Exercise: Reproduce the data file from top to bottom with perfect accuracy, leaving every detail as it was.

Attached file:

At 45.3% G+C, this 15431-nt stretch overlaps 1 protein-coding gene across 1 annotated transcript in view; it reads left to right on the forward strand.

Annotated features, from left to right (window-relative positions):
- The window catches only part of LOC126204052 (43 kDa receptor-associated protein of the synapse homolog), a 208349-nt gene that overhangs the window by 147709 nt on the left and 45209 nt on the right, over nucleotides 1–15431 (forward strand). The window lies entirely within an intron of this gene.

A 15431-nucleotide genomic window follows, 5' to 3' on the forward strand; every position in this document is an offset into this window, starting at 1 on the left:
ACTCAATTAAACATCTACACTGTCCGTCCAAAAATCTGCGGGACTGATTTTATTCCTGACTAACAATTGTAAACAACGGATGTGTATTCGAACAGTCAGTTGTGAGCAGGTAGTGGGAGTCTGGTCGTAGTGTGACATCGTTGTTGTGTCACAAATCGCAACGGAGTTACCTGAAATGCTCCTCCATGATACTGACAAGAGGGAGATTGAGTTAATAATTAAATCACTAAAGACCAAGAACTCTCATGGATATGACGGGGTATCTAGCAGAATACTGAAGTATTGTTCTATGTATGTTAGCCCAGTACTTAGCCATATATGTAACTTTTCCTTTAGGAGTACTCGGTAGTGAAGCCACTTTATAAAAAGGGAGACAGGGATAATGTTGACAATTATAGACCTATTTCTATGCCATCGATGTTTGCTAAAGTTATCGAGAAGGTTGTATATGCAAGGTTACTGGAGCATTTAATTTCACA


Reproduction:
At 45.3% G+C, this 15431-nt stretch overlaps 1 protein-coding gene across 1 annotated transcript in view; it reads left to right on the forward strand.

Annotated features, from left to right (window-relative positions):
- The window catches only part of LOC126204052 (43 kDa receptor-associated protein of the synapse homolog), a 208349-nt gene that overhangs the window by 147709 nt on the left and 45209 nt on the right, over nucleotides 1–15431 (forward strand). The window lies entirely within an intron of this gene.

A 15431-nucleotide genomic window follows, 5' to 3' on the forward strand; every position in this document is an offset into this window, starting at 1 on the left:
ACTCAATTAAACATCTACACTGTCCGTCCAAAAATCTGCGGGACTGATTTTATTCCTGACTAACAATTGTAAACAACGGATGTGTATTCGAACAGTCAGTTGTGAGCAGGTAGTGGGAGTCTGGTCGTAGTGTGACATCGTTGTTGTGTCACAAATCGCAACGGAGTTACCTGAAATGCTCCTCCATGATACTGACAAGAGGGAGATTGAGTTAATAATTAAATCACTAAAGACCAAGAACTCTCATGGATATGACGGGGTATCTAGCAGAATACTGAAGTATTGTTCTATGTATGTTAGCCCAGTACTTAGCCATATATGTAACTTTTCCTTTAGGAGTACTCGGTAGTGAAGCCACTTTATAAAAAGGGAGACAGGGATAATGTTGACAATTATAGACCTATTTCTATGCCATCGATGTTTGCTAAAGTTATCGAGAAGGTTGTATATGCAAGGTTACTGGAGCATTTAATTTCACA